Will Jackson-Moore says,‘While opportunities for growth are out there, it is important to emphasise that returns will be harder to find and be more aggressively fought for. Managers will need to be innovative in their approach to value creation and respond swiftly to changing investors and governmental expectations as economies recover from the effects of the crisis.’

ESG and going beyond financial return

Will Jackson-Moore says,‘Our research highlights the extent to which financial return is no longer the sole driver of private markets growth. ESG and Net Zero commitments now represent a significant source of value preservation and creation. 

‘Private market managers need to respond by looking at how to apply an ESG lens to investment strategy and product development. Whether it is in impact turnaround initiatives in which ‘dirty’ production facilities are turned green, or building strong commitment to diversity and inclusion at your organisation, these matters are no longer an overlay.’

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Key Reforms Needed to Grow Albania’s E-commerce Sector

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A new World Bank Albania E-Commerce Diagnostic highlights key reforms needed to better leverage digital trade as opportunity for economic development.

E-commerce can be an important asset for Albania. Online sales channels allow businesses to reach more customers, at home and abroad. Customers gain from greater convenience and more choice. Sectors enabling e-commerce can create new jobs, including in technology companies, logistics and online payments.

During the COVID-19 pandemic, online markets are playing a particularly important role by allowing economic life to continue despite social distancing. The 2020 World Bank Enterprise Survey reveals that almost 20 percent of Albanian firms surveyed reported having either started or increased online business activity during the crisis.

To help Albania seize the digital trade opportunity, this new diagnostic identifies a roadmap of critical reforms in logistics and customs;  digital connectivity; online payments; private sector capabilities and skills; and the e-commerce regulatory framework.

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Digitalizing the Maritime Sector Set To Boost the Competitiveness of Global Trade

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A new report launched today by the World Bank and the International Association of Ports and Harbors (IAPH) shows that better digital collaboration between private and public entities across the maritime supply chain will result in significant efficiency gains, safer and more resilient supply chains, and lower emissions.

Maritime transport carries over 90% of global merchandise trade, totaling some 11 billion tons of cargo per year. Digitalizing the sector would bring wide-ranging economic benefits and contribute to a stronger, more sustainable recovery.

Accelerating Digitalization: Critical Actions to Strengthen the Resilience of the Maritime Supply Chain describes how collaborative use of digital technology can help streamline all aspects of maritime transport, from cross-border processes and documentation to communications between ship and shore, with a special focus on ports.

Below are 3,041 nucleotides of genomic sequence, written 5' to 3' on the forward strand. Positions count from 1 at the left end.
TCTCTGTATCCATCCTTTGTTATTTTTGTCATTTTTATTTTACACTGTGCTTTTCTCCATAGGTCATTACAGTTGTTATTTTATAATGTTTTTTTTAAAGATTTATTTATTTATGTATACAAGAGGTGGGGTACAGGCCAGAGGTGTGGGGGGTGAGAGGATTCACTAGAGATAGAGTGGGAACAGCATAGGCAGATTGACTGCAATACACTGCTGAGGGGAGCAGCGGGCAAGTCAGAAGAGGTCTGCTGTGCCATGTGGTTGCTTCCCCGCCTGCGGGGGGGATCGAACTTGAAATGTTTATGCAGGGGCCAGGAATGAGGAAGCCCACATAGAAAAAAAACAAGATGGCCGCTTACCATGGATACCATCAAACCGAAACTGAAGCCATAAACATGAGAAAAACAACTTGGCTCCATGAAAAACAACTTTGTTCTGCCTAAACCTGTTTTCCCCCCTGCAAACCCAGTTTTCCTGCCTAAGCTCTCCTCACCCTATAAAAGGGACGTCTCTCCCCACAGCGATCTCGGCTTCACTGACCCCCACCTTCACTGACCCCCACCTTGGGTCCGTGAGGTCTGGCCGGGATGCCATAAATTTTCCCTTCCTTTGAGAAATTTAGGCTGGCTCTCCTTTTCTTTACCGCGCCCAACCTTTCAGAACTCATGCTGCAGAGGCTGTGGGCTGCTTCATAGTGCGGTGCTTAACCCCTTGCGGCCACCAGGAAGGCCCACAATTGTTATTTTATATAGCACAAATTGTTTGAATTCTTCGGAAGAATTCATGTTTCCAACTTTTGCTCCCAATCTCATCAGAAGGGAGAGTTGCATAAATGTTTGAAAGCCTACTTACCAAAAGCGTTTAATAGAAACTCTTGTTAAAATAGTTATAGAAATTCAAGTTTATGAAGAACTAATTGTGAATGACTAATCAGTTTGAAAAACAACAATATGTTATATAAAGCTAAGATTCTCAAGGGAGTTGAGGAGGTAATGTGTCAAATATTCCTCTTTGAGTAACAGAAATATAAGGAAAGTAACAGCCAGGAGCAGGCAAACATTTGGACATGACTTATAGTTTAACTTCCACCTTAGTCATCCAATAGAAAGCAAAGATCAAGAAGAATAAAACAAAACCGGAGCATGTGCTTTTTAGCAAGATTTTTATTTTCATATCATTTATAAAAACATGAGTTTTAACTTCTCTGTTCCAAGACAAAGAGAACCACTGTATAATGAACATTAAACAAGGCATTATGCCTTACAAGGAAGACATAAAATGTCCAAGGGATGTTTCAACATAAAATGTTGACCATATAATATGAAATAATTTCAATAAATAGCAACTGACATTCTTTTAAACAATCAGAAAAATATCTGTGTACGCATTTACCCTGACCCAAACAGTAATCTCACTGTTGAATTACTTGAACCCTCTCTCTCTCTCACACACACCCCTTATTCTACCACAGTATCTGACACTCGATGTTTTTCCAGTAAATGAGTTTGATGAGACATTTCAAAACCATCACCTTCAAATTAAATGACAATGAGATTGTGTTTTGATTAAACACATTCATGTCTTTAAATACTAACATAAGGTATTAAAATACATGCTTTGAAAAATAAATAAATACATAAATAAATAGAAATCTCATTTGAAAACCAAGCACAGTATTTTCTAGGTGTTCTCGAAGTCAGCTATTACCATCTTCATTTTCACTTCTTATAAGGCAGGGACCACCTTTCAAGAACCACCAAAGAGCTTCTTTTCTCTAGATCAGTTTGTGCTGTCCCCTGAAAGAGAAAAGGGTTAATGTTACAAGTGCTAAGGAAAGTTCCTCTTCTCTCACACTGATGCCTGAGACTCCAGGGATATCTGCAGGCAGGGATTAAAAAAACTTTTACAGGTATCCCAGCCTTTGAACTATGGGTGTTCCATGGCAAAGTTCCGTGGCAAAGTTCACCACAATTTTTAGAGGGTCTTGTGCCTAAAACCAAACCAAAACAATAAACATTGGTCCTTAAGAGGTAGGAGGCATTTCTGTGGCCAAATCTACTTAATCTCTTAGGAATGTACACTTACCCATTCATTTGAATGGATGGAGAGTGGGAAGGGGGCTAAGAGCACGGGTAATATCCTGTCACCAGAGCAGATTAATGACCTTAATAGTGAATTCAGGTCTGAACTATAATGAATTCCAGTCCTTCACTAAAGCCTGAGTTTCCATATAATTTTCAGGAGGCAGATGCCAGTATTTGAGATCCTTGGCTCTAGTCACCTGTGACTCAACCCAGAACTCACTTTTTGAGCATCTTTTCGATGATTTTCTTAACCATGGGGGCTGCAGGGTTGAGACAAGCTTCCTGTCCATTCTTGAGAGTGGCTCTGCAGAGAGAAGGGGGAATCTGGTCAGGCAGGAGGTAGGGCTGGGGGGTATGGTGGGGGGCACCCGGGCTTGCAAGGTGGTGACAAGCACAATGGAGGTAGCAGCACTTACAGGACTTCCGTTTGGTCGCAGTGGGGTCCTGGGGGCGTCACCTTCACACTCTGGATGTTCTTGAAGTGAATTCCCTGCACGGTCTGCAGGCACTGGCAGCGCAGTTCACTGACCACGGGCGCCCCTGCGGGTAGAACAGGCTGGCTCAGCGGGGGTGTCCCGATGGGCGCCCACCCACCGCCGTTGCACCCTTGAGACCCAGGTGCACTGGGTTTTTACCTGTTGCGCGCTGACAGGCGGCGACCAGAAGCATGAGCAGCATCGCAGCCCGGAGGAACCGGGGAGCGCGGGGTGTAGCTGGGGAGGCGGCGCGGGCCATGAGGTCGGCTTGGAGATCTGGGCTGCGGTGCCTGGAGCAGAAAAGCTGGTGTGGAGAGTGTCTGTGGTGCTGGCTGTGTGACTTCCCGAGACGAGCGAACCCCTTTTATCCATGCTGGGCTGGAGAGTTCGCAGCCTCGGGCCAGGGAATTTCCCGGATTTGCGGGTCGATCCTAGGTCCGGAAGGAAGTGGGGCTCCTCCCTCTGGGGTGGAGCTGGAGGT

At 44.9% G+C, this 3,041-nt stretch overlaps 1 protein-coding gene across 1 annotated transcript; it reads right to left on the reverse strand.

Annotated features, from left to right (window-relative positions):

The COVID-19 crisis has evidenced a key benefit of digitizing waterborne and landside operations: meeting the urgent needs to minimize human interaction and enhance the resilience of supply chains against future crises.

“In many of our client countries, inefficiencies in the maritime sector result in delays and higher logistics costs, with an adverse impact on the entire economy. Digitization gives us a unique chance to address this issue,” noted Makhtar Diop, World Bank Vice President for Infrastructure. “Beyond immediate benefits to the maritime sector, digitalization will help countries participate more fully in the global economy, and will lead to better development outcomes.”

IAPH Managing Director of Policy and Strategy, Dr Patrick Verhoeven, added: “the report’s short and medium term measures to accelerate digitalization have the proven potential to improve supply chain resilience and efficiency whilst addressing potential risks related to cybersecurity. However, necessary policy reform is also vital. Digitalization is not just a matter of technology but, more importantly, of change management, data collaboration, and political commitment.”

Although the International Maritime Organization (IMO) has made it mandatory for all its member countries to exchange key data electronically (the FAL convention), a recent IAPH survey reveals that only a third of over 100 responding ports comply with that requirement. The main barriers to digitalize cited by the ports were the legal framework in their countries or regions and persuading the multiple private-public stakeholders to collaborate, not the technology.

The report analyzes numerous technologies applied already by some from the world’s leading port and maritime communities, including big data, the internet of things (IoT), fifth-generation technology (5G), blockchain solutions, wearable devices, unmanned aircraft systems, and other smart technology-based methods to improve performance and economic competitiveness.